America's parallel universes

How Donald Trump's feelings triumphed over the media's facts

Trump and Trumpland.
(Image credit: Getty Images)

Newt Gingrich observed recently that American politics are now divided into "parallel universes," with each side fiercely competing for the right to make their reality true. In one universe, facts are relevant. In the other, feelings trump all.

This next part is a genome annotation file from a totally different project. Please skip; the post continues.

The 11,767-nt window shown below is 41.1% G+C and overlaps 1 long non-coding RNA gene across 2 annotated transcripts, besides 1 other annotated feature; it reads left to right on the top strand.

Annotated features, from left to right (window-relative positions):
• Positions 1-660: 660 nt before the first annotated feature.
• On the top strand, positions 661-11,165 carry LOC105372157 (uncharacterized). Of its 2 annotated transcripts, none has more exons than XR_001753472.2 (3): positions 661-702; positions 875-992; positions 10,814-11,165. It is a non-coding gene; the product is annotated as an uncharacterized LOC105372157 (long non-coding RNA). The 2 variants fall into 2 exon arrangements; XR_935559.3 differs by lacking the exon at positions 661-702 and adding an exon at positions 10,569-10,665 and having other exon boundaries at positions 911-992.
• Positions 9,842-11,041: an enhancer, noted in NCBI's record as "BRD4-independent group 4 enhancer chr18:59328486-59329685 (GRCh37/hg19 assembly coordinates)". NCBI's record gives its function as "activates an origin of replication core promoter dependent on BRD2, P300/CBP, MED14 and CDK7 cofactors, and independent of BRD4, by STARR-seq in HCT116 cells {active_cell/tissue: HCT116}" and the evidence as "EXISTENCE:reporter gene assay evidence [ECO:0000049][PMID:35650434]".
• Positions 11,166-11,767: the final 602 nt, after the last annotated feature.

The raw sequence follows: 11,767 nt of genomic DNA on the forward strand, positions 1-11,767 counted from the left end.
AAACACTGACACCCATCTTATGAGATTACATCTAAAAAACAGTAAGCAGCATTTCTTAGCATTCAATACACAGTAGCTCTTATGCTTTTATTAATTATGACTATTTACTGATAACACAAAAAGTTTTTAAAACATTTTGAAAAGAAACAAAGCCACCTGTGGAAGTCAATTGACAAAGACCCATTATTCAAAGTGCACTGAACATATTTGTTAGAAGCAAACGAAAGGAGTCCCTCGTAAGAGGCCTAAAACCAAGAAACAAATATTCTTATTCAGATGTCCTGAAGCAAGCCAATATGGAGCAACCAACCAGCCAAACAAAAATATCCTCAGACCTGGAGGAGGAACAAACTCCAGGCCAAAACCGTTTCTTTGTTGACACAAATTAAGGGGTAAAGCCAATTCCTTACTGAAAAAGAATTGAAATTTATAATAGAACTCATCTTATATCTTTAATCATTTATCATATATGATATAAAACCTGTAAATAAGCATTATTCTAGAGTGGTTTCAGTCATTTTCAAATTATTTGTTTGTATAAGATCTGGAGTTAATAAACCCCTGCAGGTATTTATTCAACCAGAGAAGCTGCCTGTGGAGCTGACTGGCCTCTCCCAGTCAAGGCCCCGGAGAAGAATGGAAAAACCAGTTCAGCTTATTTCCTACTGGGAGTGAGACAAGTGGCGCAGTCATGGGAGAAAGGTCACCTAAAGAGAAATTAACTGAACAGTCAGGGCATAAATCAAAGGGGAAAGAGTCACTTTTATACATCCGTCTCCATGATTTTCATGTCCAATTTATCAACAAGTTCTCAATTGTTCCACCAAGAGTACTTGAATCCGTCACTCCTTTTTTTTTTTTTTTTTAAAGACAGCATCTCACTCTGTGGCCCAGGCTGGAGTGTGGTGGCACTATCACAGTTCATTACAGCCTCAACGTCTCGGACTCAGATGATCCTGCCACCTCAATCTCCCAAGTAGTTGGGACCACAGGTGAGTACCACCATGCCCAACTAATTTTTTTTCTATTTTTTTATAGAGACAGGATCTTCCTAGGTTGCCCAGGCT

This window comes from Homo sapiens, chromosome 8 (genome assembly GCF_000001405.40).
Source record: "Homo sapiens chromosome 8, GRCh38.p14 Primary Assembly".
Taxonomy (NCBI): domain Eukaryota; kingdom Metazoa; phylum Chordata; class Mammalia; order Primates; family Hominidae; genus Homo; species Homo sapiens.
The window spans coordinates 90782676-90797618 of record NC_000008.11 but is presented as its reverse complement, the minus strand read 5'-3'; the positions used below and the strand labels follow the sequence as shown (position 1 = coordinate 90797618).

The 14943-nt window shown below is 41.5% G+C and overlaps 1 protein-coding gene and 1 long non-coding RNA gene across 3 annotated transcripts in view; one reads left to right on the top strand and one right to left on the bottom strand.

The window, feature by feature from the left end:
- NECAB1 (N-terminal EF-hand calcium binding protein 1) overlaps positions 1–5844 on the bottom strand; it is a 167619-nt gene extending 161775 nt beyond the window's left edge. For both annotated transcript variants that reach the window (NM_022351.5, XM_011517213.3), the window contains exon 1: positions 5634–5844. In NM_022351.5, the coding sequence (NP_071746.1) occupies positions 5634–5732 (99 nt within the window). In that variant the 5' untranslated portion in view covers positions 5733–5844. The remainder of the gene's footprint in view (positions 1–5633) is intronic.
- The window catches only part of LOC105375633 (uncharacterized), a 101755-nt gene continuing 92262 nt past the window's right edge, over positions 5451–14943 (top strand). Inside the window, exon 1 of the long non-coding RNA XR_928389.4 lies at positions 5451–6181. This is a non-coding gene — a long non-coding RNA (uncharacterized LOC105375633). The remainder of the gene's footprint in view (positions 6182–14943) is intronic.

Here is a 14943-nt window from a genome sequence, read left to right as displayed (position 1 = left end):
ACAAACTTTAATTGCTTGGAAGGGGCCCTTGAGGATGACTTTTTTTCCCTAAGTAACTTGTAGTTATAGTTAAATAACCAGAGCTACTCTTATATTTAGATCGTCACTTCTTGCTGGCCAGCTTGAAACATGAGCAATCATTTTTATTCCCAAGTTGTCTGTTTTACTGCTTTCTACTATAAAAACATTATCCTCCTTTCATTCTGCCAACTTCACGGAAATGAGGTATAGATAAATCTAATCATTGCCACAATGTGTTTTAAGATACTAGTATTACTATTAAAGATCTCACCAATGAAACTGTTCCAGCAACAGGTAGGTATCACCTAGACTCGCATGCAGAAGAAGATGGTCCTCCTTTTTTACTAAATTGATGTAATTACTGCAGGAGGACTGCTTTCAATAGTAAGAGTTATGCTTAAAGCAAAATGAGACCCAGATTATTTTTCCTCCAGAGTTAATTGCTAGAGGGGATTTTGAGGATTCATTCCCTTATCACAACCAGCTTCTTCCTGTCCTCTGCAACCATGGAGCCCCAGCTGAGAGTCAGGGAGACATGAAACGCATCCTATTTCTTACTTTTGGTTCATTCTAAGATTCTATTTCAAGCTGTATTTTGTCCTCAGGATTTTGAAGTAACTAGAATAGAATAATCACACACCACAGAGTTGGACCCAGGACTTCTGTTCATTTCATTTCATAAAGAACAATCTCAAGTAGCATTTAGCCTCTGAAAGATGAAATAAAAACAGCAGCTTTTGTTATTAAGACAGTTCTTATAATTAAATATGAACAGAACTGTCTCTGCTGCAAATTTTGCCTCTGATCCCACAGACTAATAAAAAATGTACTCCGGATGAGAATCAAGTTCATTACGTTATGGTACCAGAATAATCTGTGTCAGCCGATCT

The presidential election was a referendum on this theory of American politics. It turns out Newt was right. America just elected as her leader a man who wondered aloud whether, as president, he could start a super PAC to punish his enemies. A man caught on tape saying he could grab women by the genitals if he felt like it, who also said (on tape and on purpose) that he could shoot someone and his supporters would remain loyal. A man whose lies were constant, extensive, falsifiable, well-documented, competently reported on, and cleanly debunked — and who nevertheless managed to convince the electorate to regard his opponent as "the liar," just as he convinced many, some years ago, to regard President Obama as a Kenyan Muslim.

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